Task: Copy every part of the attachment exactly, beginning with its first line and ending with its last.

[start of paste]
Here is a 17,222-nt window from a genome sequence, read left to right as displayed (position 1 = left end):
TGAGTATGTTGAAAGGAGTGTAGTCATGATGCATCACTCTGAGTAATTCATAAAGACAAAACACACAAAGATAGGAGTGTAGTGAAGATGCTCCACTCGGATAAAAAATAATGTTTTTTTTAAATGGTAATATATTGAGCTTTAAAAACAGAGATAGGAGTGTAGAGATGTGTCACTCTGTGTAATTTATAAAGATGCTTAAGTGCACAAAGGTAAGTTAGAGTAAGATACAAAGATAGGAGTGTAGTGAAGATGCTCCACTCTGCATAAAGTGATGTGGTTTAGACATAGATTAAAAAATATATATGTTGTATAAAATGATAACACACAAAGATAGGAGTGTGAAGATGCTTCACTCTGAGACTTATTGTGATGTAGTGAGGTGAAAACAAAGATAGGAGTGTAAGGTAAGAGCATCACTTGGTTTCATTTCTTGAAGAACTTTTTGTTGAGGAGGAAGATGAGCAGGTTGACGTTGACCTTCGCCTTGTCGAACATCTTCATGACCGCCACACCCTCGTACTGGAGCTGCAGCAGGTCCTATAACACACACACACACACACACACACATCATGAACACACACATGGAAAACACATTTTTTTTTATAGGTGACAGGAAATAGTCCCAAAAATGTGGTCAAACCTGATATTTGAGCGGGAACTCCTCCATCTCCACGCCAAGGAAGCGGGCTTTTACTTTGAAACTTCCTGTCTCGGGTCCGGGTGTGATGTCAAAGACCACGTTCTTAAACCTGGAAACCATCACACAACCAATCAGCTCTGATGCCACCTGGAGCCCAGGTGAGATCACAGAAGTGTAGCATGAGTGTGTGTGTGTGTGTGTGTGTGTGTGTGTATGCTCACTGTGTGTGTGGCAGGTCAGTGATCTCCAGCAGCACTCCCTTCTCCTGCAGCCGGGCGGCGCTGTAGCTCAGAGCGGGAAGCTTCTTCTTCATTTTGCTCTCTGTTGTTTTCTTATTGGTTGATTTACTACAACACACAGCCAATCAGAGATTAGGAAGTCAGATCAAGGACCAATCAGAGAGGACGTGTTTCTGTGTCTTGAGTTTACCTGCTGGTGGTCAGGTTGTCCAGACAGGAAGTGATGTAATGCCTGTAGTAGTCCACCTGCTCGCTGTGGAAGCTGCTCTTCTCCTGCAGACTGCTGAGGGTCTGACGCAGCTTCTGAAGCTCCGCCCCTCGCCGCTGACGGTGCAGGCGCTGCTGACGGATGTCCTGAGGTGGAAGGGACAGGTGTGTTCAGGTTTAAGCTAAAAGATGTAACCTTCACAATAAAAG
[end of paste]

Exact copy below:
Here is a 17,222-nt window from a genome sequence, read left to right as displayed (position 1 = left end):
TGAGTATGTTGAAAGGAGTGTAGTCATGATGCATCACTCTGAGTAATTCATAAAGACAAAACACACAAAGATAGGAGTGTAGTGAAGATGCTCCACTCGGATAAAAAATAATGTTTTTTTTAAATGGTAATATATTGAGCTTTAAAAACAGAGATAGGAGTGTAGAGATGTGTCACTCTGTGTAATTTATAAAGATGCTTAAGTGCACAAAGGTAAGTTAGAGTAAGATACAAAGATAGGAGTGTAGTGAAGATGCTCCACTCTGCATAAAGTGATGTGGTTTAGACATAGATTAAAAAATATATATGTTGTATAAAATGATAACACACAAAGATAGGAGTGTGAAGATGCTTCACTCTGAGACTTATTGTGATGTAGTGAGGTGAAAACAAAGATAGGAGTGTAAGGTAAGAGCATCACTTGGTTTCATTTCTTGAAGAACTTTTTGTTGAGGAGGAAGATGAGCAGGTTGACGTTGACCTTCGCCTTGTCGAACATCTTCATGACCGCCACACCCTCGTACTGGAGCTGCAGCAGGTCCTATAACACACACACACACACACACACACATCATGAACACACACATGGAAAACACATTTTTTTTTATAGGTGACAGGAAATAGTCCCAAAAATGTGGTCAAACCTGATATTTGAGCGGGAACTCCTCCATCTCCACGCCAAGGAAGCGGGCTTTTACTTTGAAACTTCCTGTCTCGGGTCCGGGTGTGATGTCAAAGACCACGTTCTTAAACCTGGAAACCATCACACAACCAATCAGCTCTGATGCCACCTGGAGCCCAGGTGAGATCACAGAAGTGTAGCATGAGTGTGTGTGTGTGTGTGTGTGTGTGTGTGTATGCTCACTGTGTGTGTGGCAGGTCAGTGATCTCCAGCAGCACTCCCTTCTCCTGCAGCCGGGCGGCGCTGTAGCTCAGAGCGGGAAGCTTCTTCTTCATTTTGCTCTCTGTTGTTTTCTTATTGGTTGATTTACTACAACACACAGCCAATCAGAGATTAGGAAGTCAGATCAAGGACCAATCAGAGAGGACGTGTTTCTGTGTCTTGAGTTTACCTGCTGGTGGTCAGGTTGTCCAGACAGGAAGTGATGTAATGCCTGTAGTAGTCCACCTGCTCGCTGTGGAAGCTGCTCTTCTCCTGCAGACTGCTGAGGGTCTGACGCAGCTTCTGAAGCTCCGCCCCTCGCCGCTGACGGTGCAGGCGCTGCTGACGGATGTCCTGAGGTGGAAGGGACAGGTGTGTTCAGGTTTAAGCTAAAAGATGTAACCTTCACAATAAAAG